The Wolf and the DoveBy: Kathleen E. Woodiwis
Aislinn sat more alert now as Ragnor’s features darkened with ill-concealed anger. His brows drew together like a gathering storm cloud.
“I fear no man,” he growled.
“Oh-ho!” Vachel hooted. “You say that bravely enough, but do you mean it? What man here tonight does not hold some uneasiness within him for the deed done here? Wulfgar gave his command not to draw the villagers into battle, yet we have killed many of those who were to be his serfs.”
Aislinn listened carefully to the words the men spoke. Some were strange to her ears but she managed to understand most. Was this man, Wulfgar, whom they spoke of with such apprehension, to be feared above these terrible invaders? And was he to be Darkenwald’s new lord?
“The Duke has promised Wulfgar these towns,” Vachel mused. “But they are of little value without peasants to work the fields and herd the swine. Yes, Wulfgar will have words to speak and in his usual manner not one will be uttered in trivial tones.”
“Nameless cur!” Ragnor spat. “What right does he have to possess these lands?”
“Yea, cousin. You are justified to feel resentment. It does test even me. The Duke has promised to make Wulfgar lord here while we, of noble house, have been given nothing. Your father will be greatly disappointed.”
Ragnor’s upper lip drew back in a sneer. “A bastard’s loyalty to another of his kind is not always just to those more deserving.” He lifted a glossy tress of red gold hair from Aislinn’s shoulder to idly rub it between his fingers, enjoying the silky texture. “I’d swear William would make Wulfgar pope if he could.”
Vachel stroked his chin thoughtfully and frowned. “We cannot with truth say Wulfgar is altogether undeserving, cousin.” What man has ever beaten him in a joust or bested him in a fight? At Hastings he fought with the fury of ten with that Viking ever near to guard his back. He stood his ground when we all thought William dead. Yet to make Wulfgar a lord—aaah!” He threw up his hands in genuine disgust. “That will no doubt give him the thought that he is our equal.”
“And when has he ever thought otherwise?” Ragnor quipped.
Vachel’s gaze shifted to Aislinn as she gave his cousin a contemptuous look. Youthful she was. Vachel surmised her less than a full score years, mayhap eight and ten. Already he had seen her fiery temper. It would not bend easily to obedience. But a man with an eye for beauty might find cause to overlook this flaw, for he was confident it was the only one she possessed. Her new lord, Wulfgar, would no doubt be pleased. Her copper hair seemed aflame around her and caught the light of the flickering firelight within each thick curl. An uncommon shade for a Saxon. Yet her eyes were what took him completely off guard. Now in her rancor they burned dark and purple, glowering as she felt his perusal. But when her manner was calm her eyes were a soft violet, clear and bright as the heather that grew on the hillsides. The long, sooty black lashes that rimmed them now lowered and fluttered against ivory skin. Her cheekbones were fine and high, and the same gentle pink that shone upon them graced the softly curving mouth. The thought of her laughing or smiling titillated his imagination, for she possessed good white teeth, unmarred by the blackish rot that many other fine beauties were plagued with. The small, slightly tilted nose was lifted proudly, defiantly so, and the stubborn set of her jaw could not disguise the daintiness of its line. Yea, she would be a hard one to tame, but the prospect appeared thoroughly enjoyable, for though she was taller than most and slender, she was not lacking the full curves of a woman.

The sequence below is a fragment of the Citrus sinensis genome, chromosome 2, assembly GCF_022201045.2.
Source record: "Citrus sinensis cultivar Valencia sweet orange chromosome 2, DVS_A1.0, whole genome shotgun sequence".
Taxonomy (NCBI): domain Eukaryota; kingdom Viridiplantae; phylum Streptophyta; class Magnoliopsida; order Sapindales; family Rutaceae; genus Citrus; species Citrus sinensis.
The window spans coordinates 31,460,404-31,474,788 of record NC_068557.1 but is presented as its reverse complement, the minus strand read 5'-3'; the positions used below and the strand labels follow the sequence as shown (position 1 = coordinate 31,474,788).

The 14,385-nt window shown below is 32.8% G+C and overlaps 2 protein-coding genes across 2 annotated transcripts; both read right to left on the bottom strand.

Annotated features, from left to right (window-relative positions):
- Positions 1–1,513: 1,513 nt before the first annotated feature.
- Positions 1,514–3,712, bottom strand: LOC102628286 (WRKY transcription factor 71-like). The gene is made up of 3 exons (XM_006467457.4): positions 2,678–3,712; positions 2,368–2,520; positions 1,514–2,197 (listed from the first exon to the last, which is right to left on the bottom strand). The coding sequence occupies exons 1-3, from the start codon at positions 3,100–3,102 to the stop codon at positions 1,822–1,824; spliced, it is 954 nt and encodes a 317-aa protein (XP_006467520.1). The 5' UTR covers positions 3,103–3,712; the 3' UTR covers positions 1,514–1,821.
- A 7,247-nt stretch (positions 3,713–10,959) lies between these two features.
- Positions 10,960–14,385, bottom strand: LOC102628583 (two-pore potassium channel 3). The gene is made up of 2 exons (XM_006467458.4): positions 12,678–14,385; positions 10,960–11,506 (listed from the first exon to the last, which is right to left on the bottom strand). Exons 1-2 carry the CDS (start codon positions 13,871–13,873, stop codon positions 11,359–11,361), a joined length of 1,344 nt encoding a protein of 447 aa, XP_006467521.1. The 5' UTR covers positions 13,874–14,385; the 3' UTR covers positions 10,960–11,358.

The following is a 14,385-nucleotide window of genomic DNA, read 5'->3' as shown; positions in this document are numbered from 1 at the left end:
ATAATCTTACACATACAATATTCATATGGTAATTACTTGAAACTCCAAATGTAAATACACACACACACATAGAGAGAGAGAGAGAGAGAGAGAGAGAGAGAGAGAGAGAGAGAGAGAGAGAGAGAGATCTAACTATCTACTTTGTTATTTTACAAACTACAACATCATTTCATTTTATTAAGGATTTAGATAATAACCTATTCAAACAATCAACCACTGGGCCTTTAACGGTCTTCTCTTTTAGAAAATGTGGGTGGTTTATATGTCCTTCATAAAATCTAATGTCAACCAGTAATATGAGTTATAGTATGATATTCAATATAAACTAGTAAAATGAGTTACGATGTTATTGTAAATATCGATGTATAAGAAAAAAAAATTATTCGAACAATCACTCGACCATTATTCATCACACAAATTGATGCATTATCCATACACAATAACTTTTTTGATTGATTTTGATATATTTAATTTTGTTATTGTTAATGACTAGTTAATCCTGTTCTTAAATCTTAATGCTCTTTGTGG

“Aah, cousin,” Vachel concluded. “You’d best make merry with this damsel tonight, for the morrow may see Wulfgar with her.”
“That lout?” Ragnor scoffed. “When does he ever bother himself with a woman? He hates them, I swear. Mayhap if we find a fair squire for him—”
Vachel smiled wryly. “If that were but true, cousin, we could have him beneath our thumbs, yet I fear he is not so inclined. Yea, he shuns women like the plague in public, yet I believe he has as much of them in private as we. I have seen him giving one or two damsels his perusal as if pondering what merits they possessed. No man looks at a woman in that fashion when some lackey tempts him more. That he manages to keep his affairs private is only one more thing about him that seems to fascinate his women. But ‘tis baffling to me why the fair damsels at William’s court dangle their kerchiefs and posture so inanely before him. They must be tempted sorely by his cursed aloofness.”
“I have not seen so many wenches fawning over him,” Ragnor retorted.
Vachel chortled in glee. “Nay, cousin, and yon wouldn’t, for you are usually more than properly entertained yourself. You are far too busy leading fair damsels astray to be troubled with those who fancy Wulfgar.”
“You are indeed more observant that I, Vachel, for I still find it hard to believe that any maid should covet him, cursed and scarred as he is.”
Vachel shrugged. “What is a little mark here and there? It but proves a man is daring and brave. Thank goodness Wulfgar does not boast of those small attributes of battle like so many of our noble friends. I can almost bear his wretched dryness more than those boring tales of doing and dare that are told and retold.”